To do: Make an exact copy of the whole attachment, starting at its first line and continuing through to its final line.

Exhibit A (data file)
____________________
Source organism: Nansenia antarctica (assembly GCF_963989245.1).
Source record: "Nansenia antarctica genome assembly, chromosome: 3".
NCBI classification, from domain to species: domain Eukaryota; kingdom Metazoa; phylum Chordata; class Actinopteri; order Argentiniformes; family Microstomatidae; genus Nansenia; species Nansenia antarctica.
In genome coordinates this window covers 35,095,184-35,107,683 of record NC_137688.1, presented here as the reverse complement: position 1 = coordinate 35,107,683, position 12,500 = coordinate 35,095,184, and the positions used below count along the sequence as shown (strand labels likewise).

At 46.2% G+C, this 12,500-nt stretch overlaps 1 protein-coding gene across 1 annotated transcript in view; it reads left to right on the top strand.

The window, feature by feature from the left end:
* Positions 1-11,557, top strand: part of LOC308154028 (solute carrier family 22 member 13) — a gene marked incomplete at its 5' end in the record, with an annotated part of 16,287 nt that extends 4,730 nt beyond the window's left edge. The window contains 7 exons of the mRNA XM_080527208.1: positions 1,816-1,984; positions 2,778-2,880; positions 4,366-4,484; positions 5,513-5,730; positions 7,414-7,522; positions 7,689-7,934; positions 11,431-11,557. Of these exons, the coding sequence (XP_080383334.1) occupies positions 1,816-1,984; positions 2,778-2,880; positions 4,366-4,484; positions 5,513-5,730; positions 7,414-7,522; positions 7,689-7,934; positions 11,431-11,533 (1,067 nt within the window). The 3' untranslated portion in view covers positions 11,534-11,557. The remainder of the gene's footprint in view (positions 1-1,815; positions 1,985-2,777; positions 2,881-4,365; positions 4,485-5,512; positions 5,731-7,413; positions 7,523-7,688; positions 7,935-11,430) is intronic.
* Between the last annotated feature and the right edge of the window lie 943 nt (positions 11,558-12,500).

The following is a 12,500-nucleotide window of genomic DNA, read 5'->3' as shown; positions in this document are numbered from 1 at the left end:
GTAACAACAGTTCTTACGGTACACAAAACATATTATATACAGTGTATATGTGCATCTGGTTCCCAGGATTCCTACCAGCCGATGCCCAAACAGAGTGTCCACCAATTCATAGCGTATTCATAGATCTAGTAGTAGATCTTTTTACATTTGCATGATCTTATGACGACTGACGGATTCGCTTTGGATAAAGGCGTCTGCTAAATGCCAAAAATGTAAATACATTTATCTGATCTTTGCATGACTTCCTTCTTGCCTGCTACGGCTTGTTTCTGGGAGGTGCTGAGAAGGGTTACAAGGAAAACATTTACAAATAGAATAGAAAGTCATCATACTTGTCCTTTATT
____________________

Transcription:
Source organism: Nansenia antarctica (assembly GCF_963989245.1).
Source record: "Nansenia antarctica genome assembly, chromosome: 3".
NCBI classification, from domain to species: domain Eukaryota; kingdom Metazoa; phylum Chordata; class Actinopteri; order Argentiniformes; family Microstomatidae; genus Nansenia; species Nansenia antarctica.
In genome coordinates this window covers 35,095,184-35,107,683 of record NC_137688.1, presented here as the reverse complement: position 1 = coordinate 35,107,683, position 12,500 = coordinate 35,095,184, and the positions used below count along the sequence as shown (strand labels likewise).

At 46.2% G+C, this 12,500-nt stretch overlaps 1 protein-coding gene across 1 annotated transcript in view; it reads left to right on the top strand.

The window, feature by feature from the left end:
* Positions 1-11,557, top strand: part of LOC308154028 (solute carrier family 22 member 13) — a gene marked incomplete at its 5' end in the record, with an annotated part of 16,287 nt that extends 4,730 nt beyond the window's left edge. The window contains 7 exons of the mRNA XM_080527208.1: positions 1,816-1,984; positions 2,778-2,880; positions 4,366-4,484; positions 5,513-5,730; positions 7,414-7,522; positions 7,689-7,934; positions 11,431-11,557. Of these exons, the coding sequence (XP_080383334.1) occupies positions 1,816-1,984; positions 2,778-2,880; positions 4,366-4,484; positions 5,513-5,730; positions 7,414-7,522; positions 7,689-7,934; positions 11,431-11,533 (1,067 nt within the window). The 3' untranslated portion in view covers positions 11,534-11,557. The remainder of the gene's footprint in view (positions 1-1,815; positions 1,985-2,777; positions 2,881-4,365; positions 4,485-5,512; positions 5,731-7,413; positions 7,523-7,688; positions 7,935-11,430) is intronic.
* Between the last annotated feature and the right edge of the window lie 943 nt (positions 11,558-12,500).

The following is a 12,500-nucleotide window of genomic DNA, read 5'->3' as shown; positions in this document are numbered from 1 at the left end:
GTAACAACAGTTCTTACGGTACACAAAACATATTATATACAGTGTATATGTGCATCTGGTTCCCAGGATTCCTACCAGCCGATGCCCAAACAGAGTGTCCACCAATTCATAGCGTATTCATAGATCTAGTAGTAGATCTTTTTACATTTGCATGATCTTATGACGACTGACGGATTCGCTTTGGATAAAGGCGTCTGCTAAATGCCAAAAATGTAAATACATTTATCTGATCTTTGCATGACTTCCTTCTTGCCTGCTACGGCTTGTTTCTGGGAGGTGCTGAGAAGGGTTACAAGGAAAACATTTACAAATAGAATAGAAAGTCATCATACTTGTCCTTTATT